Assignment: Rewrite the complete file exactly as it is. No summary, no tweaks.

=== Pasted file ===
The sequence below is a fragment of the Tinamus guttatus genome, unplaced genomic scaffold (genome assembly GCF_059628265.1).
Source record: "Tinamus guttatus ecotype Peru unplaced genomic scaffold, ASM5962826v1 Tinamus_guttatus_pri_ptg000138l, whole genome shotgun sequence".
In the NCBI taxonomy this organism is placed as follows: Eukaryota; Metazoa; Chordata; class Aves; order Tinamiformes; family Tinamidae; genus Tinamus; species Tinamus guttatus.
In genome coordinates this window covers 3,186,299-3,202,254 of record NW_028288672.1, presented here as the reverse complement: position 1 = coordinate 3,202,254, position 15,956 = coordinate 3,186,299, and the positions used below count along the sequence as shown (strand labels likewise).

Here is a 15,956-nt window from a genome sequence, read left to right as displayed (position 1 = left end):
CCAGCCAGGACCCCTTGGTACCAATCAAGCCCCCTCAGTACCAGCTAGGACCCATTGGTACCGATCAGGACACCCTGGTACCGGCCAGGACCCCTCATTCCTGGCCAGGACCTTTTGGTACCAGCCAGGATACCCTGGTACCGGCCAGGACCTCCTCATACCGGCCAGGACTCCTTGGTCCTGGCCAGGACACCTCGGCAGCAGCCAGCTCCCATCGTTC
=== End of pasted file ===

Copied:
The sequence below is a fragment of the Tinamus guttatus genome, unplaced genomic scaffold (genome assembly GCF_059628265.1).
Source record: "Tinamus guttatus ecotype Peru unplaced genomic scaffold, ASM5962826v1 Tinamus_guttatus_pri_ptg000138l, whole genome shotgun sequence".
In the NCBI taxonomy this organism is placed as follows: Eukaryota; Metazoa; Chordata; class Aves; order Tinamiformes; family Tinamidae; genus Tinamus; species Tinamus guttatus.
In genome coordinates this window covers 3,186,299-3,202,254 of record NW_028288672.1, presented here as the reverse complement: position 1 = coordinate 3,202,254, position 15,956 = coordinate 3,186,299, and the positions used below count along the sequence as shown (strand labels likewise).

Here is a 15,956-nt window from a genome sequence, read left to right as displayed (position 1 = left end):
CCAGCCAGGACCCCTTGGTACCAATCAAGCCCCCTCAGTACCAGCTAGGACCCATTGGTACCGATCAGGACACCCTGGTACCGGCCAGGACCCCTCATTCCTGGCCAGGACCTTTTGGTACCAGCCAGGATACCCTGGTACCGGCCAGGACCTCCTCATACCGGCCAGGACTCCTTGGTCCTGGCCAGGACACCTCGGCAGCAGCCAGCTCCCATCGTTC